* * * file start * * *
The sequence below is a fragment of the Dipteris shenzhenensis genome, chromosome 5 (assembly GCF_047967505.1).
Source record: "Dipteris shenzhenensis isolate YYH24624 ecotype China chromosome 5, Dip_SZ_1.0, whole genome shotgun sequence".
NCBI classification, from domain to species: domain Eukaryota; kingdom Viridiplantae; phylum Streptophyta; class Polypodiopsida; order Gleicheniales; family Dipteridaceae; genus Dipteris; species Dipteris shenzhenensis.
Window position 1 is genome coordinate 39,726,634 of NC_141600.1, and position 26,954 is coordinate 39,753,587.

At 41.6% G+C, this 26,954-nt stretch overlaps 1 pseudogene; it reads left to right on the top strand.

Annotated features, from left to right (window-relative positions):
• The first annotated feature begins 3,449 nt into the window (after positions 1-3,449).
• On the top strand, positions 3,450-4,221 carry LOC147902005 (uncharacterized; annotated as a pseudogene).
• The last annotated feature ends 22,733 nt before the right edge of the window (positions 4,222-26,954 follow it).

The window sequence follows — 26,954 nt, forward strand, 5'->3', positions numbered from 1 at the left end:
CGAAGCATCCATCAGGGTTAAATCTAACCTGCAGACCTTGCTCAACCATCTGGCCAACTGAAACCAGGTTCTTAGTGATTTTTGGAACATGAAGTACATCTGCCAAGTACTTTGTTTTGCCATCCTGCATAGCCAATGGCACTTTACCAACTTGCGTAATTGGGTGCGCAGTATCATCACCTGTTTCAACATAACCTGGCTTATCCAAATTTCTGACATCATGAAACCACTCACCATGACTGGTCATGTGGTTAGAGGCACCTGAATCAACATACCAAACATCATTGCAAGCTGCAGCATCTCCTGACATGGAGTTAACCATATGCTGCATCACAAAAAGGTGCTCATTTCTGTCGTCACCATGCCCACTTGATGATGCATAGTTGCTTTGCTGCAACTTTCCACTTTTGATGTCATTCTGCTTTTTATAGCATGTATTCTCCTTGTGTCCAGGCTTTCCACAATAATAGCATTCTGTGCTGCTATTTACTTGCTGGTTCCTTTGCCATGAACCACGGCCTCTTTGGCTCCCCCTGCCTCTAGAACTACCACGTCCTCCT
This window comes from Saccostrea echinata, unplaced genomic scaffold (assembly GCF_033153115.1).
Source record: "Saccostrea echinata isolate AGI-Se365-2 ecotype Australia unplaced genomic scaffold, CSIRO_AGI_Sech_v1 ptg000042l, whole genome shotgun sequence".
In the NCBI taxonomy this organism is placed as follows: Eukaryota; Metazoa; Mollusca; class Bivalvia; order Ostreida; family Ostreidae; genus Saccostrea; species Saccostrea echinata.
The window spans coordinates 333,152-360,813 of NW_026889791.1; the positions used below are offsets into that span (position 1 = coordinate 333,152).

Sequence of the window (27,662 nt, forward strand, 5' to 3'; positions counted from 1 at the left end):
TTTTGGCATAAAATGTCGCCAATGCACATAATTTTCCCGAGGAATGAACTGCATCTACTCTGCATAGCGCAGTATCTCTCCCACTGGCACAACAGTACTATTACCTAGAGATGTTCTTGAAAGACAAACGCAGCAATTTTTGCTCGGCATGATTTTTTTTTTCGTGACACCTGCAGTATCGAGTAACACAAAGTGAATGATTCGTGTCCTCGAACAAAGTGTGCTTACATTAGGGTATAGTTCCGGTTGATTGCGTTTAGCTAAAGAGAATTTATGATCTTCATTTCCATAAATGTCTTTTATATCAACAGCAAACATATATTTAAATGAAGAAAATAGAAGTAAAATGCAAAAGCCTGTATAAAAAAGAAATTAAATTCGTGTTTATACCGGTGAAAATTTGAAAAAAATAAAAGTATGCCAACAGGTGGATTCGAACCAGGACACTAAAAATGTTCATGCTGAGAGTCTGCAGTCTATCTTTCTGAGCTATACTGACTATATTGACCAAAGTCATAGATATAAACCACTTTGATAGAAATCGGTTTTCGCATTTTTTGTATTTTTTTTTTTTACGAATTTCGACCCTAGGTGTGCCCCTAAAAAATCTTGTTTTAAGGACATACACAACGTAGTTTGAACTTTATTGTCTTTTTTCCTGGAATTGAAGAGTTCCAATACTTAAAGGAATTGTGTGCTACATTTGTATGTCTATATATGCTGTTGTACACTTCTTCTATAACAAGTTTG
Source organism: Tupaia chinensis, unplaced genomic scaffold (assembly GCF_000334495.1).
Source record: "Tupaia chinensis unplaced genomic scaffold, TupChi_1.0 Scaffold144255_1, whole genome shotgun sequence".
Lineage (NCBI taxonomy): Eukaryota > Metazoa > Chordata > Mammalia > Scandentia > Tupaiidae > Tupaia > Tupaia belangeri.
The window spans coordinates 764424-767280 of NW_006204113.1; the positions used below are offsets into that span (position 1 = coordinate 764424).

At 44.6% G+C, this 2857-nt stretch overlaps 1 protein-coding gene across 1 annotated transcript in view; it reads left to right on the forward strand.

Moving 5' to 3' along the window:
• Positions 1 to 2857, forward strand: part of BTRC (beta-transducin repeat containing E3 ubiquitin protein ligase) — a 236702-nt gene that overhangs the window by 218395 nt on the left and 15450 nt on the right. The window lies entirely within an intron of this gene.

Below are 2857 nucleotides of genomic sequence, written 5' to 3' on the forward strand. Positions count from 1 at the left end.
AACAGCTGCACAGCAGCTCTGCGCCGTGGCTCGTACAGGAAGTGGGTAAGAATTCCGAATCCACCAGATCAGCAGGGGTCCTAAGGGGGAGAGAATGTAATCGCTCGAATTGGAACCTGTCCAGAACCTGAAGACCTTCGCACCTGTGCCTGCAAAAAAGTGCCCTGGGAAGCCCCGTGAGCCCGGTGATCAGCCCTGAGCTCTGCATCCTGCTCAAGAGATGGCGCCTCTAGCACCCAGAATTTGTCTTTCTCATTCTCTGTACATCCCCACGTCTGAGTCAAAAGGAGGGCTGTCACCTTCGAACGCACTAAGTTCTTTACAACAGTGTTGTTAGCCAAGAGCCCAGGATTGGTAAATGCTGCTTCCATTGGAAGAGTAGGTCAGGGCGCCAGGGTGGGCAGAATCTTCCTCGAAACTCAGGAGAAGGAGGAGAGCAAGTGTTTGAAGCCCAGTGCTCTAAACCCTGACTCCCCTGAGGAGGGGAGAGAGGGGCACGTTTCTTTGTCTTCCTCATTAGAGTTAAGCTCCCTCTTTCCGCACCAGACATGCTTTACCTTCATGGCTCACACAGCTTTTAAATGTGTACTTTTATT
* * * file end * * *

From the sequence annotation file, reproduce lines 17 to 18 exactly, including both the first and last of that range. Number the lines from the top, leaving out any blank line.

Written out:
TTTTGGCATAAAATGTCGCCAATGCACATAATTTTCCCGAGGAATGAACTGCATCTACTCTGCATAGCGCAGTATCTCTCCCACTGGCACAACAGTACTATTACCTAGAGATGTTCTTGAAAGACAAACGCAGCAATTTTTGCTCGGCATGATTTTTTTTTTCGTGACACCTGCAGTATCGAGTAACACAAAGTGAATGATTCGTGTCCTCGAACAAAGTGTGCTTACATTAGGGTATAGTTCCGGTTGATTGCGTTTAGCTAAAGAGAATTTATGATCTTCATTTCCATAAATGTCTTTTATATCAACAGCAAACATATATTTAAATGAAGAAAATAGAAGTAAAATGCAAAAGCCTGTATAAAAAAGAAATTAAATTCGTGTTTATACCGGTGAAAATTTGAAAAAAATAAAAGTATGCCAACAGGTGGATTCGAACCAGGACACTAAAAATGTTCATGCTGAGAGTCTGCAGTCTATCTTTCTGAGCTATACTGACTATATTGACCAAAGTCATAGATATAAACCACTTTGATAGAAATCGGTTTTCGCATTTTTTGTATTTTTTTTTTTTACGAATTTCGACCCTAGGTGTGCCCCTAAAAAATCTTGTTTTAAGGACATACACAACGTAGTTTGAACTTTATTGTCTTTTTTCCTGGAATTGAAGAGTTCCAATACTTAAAGGAATTGTGTGCTACATTTGTATGTCTATATATGCTGTTGTACACTTCTTCTATAACAAGTTTG
Source organism: Tupaia chinensis, unplaced genomic scaffold (assembly GCF_000334495.1).